Sunday, January 18, 2009

3° F

We’ve just come through a cold spell which the local weather people are claiming was the coldest in many years. Luckily it was brief and was not accompanied by destructive wind. The low temperature in the immediate area was said to have been 3° F Saturday morning. The temperature remained below freezing for a three day period. On one day the daytime high was in the low twenties F.

Before the arrival of the coldest weather I closed the protected cold frame and covered it with a double ply tarp. It remained closed and covered until this afternoon. There was definitely a sense of trepidation when I opened it today. This is only the third winter for the protected cold frame, and those first two winters were not much of a test. This cold spell provided a good test.

And what did I find when I opened the cold frame? Other than some minor foliage damage to some leaves touching the glass, there is no bad news. I’m a happy gardener today.

While walking Biscuit in the extreme cold of Saturday morning I heard a chickadee calling: the first bird call of the year for me. There was a nuthatch about, too, giving its nasal buzz sound.

While typing this entry I heard another bird calling. I didn't recognize it, but there is a resident mockingbird. I jumped up, got my coat, and was about to head out to see what it could be. As I passed through the living room on my way to the door, I asked mom if she had heard the bird. She grinned and said "You mean this one?" and at that she squeezed the stuffed toy cardinal she was holding. The living room filled with the song of this other "bird" as we both had a good laugh.

Thursday, January 15, 2009

January optimism

Although we humans have invented plenty of diversions to get us through that most depressing month of the year December, mother nature provides the only one I need during January: already I sense that the days are getting longer. It's early winter, bitter cold is predicted, the garden is frozen, and yet this for me is probably the most creative time of the year. I revel in the buoyant sense of optimism the gradually lengthening days bring: I'm looking forward now, looking forward with enthusiasm.

It's also the time of year when I pull out all the old catalogs and books to read about annuals. And not just any annuals. I can't explain why, but every year at this time I experience a surge in interest in poppies, morning glories and nasturtiums. Night after night I fall asleep thinking about ways to use them in the garden, in particular in the garden of my dreams where space is unlimited and frost is unknown. All of this is just a memory, if that, when the actual time for planting these in the garden comes. And there is no real loss in that because there is hardly a place for even a few annuals in the garden now - it's that packed.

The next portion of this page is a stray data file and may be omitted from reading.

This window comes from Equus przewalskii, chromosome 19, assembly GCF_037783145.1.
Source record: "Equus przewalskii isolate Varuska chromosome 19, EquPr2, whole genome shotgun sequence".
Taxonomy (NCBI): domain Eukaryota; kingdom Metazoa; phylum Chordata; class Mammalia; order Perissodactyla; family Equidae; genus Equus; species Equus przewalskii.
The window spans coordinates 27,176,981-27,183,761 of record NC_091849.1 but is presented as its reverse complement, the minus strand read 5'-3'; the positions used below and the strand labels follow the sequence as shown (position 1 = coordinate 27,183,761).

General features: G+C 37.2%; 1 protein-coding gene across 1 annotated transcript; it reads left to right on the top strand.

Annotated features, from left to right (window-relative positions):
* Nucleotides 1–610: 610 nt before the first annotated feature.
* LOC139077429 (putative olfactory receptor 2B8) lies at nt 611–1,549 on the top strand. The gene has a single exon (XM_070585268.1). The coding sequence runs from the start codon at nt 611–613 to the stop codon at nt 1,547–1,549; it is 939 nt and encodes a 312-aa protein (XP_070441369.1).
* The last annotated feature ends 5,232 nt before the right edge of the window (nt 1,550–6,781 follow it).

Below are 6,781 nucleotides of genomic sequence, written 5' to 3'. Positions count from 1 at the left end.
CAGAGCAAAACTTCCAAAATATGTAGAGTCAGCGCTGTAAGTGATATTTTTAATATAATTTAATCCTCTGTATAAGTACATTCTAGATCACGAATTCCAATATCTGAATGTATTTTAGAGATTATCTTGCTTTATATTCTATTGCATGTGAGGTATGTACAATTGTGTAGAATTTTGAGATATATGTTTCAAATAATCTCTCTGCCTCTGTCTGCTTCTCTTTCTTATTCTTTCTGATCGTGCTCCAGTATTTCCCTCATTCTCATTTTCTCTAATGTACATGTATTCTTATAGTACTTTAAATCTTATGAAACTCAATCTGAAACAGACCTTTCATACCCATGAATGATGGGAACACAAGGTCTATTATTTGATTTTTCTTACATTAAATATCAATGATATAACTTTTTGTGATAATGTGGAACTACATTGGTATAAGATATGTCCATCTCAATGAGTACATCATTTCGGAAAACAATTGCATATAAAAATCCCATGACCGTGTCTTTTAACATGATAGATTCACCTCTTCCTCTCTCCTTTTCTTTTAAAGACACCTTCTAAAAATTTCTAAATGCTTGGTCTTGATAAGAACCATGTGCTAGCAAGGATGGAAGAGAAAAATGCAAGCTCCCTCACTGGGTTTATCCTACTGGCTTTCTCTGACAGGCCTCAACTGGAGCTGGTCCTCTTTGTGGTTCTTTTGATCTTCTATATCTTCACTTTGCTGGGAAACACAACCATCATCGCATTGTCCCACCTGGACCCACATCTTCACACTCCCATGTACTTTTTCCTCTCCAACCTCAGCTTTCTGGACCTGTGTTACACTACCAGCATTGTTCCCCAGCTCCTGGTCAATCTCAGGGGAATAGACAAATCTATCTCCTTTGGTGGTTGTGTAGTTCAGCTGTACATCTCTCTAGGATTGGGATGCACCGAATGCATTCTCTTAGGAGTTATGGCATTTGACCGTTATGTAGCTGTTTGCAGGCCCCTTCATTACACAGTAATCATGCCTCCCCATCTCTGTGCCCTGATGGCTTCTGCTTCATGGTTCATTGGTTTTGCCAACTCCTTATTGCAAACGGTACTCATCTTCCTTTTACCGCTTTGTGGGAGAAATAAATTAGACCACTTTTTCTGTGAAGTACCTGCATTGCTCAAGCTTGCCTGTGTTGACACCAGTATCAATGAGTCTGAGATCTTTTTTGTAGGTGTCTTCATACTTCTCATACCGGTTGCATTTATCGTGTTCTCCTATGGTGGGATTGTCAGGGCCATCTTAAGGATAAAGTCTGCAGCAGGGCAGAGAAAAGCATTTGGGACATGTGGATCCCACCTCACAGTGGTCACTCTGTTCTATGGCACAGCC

And how is the creativity expressing itself? This is the time of year when plans for major garden changes hatch and are brooded into feasibility. This time I think I've finally hit on a plan which will turn the site of the never-fully realized sunk garden into something a lot more satisfying. The site poses a major challenge: the main axis of the garden points right at a gap between two trees - good so far - and the gap allows a nice view out into the surrounding woodland. That sounds nice at first, but that open view has prevented any sense of enclosure in that space. In fact, it makes the space feel like a passageway.

And what's the solution? Right now in my mind's eye I see a curved path extending from the area of the border on the north side of the garden and extending to the back part of the south side of the garden. This border will delineate a border facing south - and facing the main sitting area planned for this site. This curved border will not only provide the much needed sense of enclosure but will also allow the plants to be staged more effectively (since most plants face the south).

This is a major change for the garden. It will take at least two years to accomplish this change because it will involve moving tree peonies, and they cannot be moved until fall 2009. To be effective, it will also involve some grading: back, do you hear that? I was out in the garden with the tape measure yesterday - things are off to a good start.

New French doors into the garden

Lows here in Montgomery County, Maryland, are predicted to be around 10° above zero F both tomorrow morning and Saturday morning. Several of my gardening friends have commented on this, as if it were something unusual. But that temperature is right on the line between USDA zones 7 and 8. Has everyone here forgotten those scary winter episodes when the wind howls, the trees snap, the house creaks and the temperature drops to zero F or even a bit below? When a weather front like that comes through at night, I don't sleep.

The protected cold frame was covered with a double ply tarp the day before yesterday, and the tarp won't be removed until Sunday at earliest. The overnight lows are only a part of the picture. This week the day time temperature is not expected to rise above the freezing point all day today and tomorrow.